Two prominent Johor BN figures do not seem to believe allegations that Malaysia’s richest man – Robert Kuok – is funding the opposition.
According to a front-page report by the China Press, seven-term Johor Bahru MP Shahrir Abdul Samad said he knew Kuok as a businessperson and not someone who interfered with politics.
Shahrir said Kuok was a Johor Bahru native and locals know his family well.
In view of this, he said he could not comprehend why Umno supreme council member Tajuddin Abdul Rahman would want Kuok to be grateful to BN.
“I am not sure of the sequence of events. I haven’t read Kuok’s memoirs… I’m not sure why Tajuddin would ask Kuok not to be a kacang melupakan kulit (be ungrateful),” Shahrir added.
MCA deputy president Wee Ka Siong said the source of the allegations against Kuok – the Malaysia Today website – was unreliable.
“What was said on the blog was just spin. There is no evidence. It is not persuasive,” Wee said.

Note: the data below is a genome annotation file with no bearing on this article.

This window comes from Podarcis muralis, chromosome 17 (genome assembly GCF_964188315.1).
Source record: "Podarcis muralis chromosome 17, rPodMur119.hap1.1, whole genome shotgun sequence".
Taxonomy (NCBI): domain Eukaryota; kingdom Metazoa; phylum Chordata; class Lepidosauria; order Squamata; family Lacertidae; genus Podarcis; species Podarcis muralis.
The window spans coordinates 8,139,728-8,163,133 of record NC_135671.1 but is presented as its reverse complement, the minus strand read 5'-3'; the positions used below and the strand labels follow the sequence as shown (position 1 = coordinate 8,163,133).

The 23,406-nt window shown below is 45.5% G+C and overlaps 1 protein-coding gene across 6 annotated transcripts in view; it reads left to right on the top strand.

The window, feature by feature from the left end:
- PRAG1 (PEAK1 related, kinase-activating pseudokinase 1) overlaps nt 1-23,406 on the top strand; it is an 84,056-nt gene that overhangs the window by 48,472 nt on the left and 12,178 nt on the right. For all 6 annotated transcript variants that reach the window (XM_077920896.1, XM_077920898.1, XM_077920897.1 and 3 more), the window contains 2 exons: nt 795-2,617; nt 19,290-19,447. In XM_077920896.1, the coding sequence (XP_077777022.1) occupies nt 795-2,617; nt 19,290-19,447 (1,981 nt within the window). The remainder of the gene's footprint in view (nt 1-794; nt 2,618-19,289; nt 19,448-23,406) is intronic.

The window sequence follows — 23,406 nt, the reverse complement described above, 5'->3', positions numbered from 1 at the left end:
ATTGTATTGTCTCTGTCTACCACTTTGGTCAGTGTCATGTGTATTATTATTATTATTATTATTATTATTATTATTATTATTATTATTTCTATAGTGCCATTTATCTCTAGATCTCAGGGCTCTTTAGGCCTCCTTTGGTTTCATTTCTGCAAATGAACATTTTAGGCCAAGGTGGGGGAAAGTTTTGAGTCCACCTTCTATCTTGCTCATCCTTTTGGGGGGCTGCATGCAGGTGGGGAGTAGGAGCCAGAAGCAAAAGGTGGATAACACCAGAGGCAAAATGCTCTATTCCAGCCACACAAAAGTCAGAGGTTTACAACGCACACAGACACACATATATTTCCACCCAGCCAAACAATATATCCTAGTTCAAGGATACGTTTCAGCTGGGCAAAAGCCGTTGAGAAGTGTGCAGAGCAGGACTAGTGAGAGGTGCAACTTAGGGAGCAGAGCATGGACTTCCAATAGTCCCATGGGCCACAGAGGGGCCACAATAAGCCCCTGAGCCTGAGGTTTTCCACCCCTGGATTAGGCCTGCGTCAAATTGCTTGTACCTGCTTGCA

Malaysia Today, run by Manchester-based and Terengganu-born Raja Petra Kamaruddin, alleged in recent articles that Kuok was funding DAP and The Malaysian Insight in a last-ditch effort to overthrow Umno.
The two articles claimed that Kuok had appointed his nephew, James Kuok (photo) as a liaison and had reproduced photographs of the nephew’s meetings with various DAP leaders.
The nephew has clarified that those photographs were taken at his restaurant, which was frequented by many Malaysian political personalities who came for the food, and not to meet him.
Prime Minister Najib Abdul Razak last week said BN was responsible for Kuok’s success, while Tajuddin suggested that Kuok had forgotten his roots.
Kuok is a Chinese Malaysian business magnate and investor. According to Forbes, his net worth is estimated at US$12.2 billion as of July 2017, making him the richest person in Malaysia and second richest in Southeast Asia.
Kuok’s early fortune was made in Malaysia through sugar trading, earning him the moniker “Sugar King.” He later diversified into a slew of other businesses, before relocating his empire’s headquarters to Hong Kong in the 1990s.
He recently released his second set of memoirs titled Robert Kuok, A Memoir which chronicles his past dealings with the Malaysian government, how he started his business in Malaya and the building of his multinational empire from the 1960s.